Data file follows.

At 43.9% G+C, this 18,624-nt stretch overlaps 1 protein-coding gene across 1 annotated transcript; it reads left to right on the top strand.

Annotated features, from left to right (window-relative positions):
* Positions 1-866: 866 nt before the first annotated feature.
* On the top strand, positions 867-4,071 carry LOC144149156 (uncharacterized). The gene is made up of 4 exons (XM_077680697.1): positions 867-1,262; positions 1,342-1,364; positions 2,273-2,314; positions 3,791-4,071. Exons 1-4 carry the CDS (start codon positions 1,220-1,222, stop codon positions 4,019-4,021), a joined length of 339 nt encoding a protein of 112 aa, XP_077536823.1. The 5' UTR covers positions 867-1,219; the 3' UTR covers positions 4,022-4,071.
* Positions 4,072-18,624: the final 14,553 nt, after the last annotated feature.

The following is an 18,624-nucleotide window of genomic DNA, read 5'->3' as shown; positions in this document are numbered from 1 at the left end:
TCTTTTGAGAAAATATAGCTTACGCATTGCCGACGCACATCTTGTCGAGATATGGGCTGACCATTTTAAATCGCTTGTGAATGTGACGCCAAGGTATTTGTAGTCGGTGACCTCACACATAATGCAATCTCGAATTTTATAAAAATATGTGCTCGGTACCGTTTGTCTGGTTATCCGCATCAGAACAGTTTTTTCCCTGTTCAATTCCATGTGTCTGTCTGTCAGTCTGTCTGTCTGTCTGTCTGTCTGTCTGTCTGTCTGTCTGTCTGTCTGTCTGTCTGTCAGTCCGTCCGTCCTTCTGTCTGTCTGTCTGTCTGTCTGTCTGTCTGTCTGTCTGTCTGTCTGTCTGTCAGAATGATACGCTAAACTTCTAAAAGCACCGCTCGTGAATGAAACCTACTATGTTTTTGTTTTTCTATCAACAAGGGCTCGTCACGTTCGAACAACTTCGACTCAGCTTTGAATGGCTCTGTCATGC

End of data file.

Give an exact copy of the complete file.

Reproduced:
At 43.9% G+C, this 18,624-nt stretch overlaps 1 protein-coding gene across 1 annotated transcript; it reads left to right on the top strand.

Annotated features, from left to right (window-relative positions):
* Positions 1-866: 866 nt before the first annotated feature.
* On the top strand, positions 867-4,071 carry LOC144149156 (uncharacterized). The gene is made up of 4 exons (XM_077680697.1): positions 867-1,262; positions 1,342-1,364; positions 2,273-2,314; positions 3,791-4,071. Exons 1-4 carry the CDS (start codon positions 1,220-1,222, stop codon positions 4,019-4,021), a joined length of 339 nt encoding a protein of 112 aa, XP_077536823.1. The 5' UTR covers positions 867-1,219; the 3' UTR covers positions 4,022-4,071.
* Positions 4,072-18,624: the final 14,553 nt, after the last annotated feature.

The following is an 18,624-nucleotide window of genomic DNA, read 5'->3' as shown; positions in this document are numbered from 1 at the left end:
TCTTTTGAGAAAATATAGCTTACGCATTGCCGACGCACATCTTGTCGAGATATGGGCTGACCATTTTAAATCGCTTGTGAATGTGACGCCAAGGTATTTGTAGTCGGTGACCTCACACATAATGCAATCTCGAATTTTATAAAAATATGTGCTCGGTACCGTTTGTCTGGTTATCCGCATCAGAACAGTTTTTTCCCTGTTCAATTCCATGTGTCTGTCTGTCAGTCTGTCTGTCTGTCTGTCTGTCTGTCTGTCTGTCTGTCTGTCTGTCTGTCTGTCTGTCAGTCCGTCCGTCCTTCTGTCTGTCTGTCTGTCTGTCTGTCTGTCTGTCTGTCTGTCTGTCTGTCTGTCAGAATGATACGCTAAACTTCTAAAAGCACCGCTCGTGAATGAAACCTACTATGTTTTTGTTTTTCTATCAACAAGGGCTCGTCACGTTCGAACAACTTCGACTCAGCTTTGAATGGCTCTGTCATGC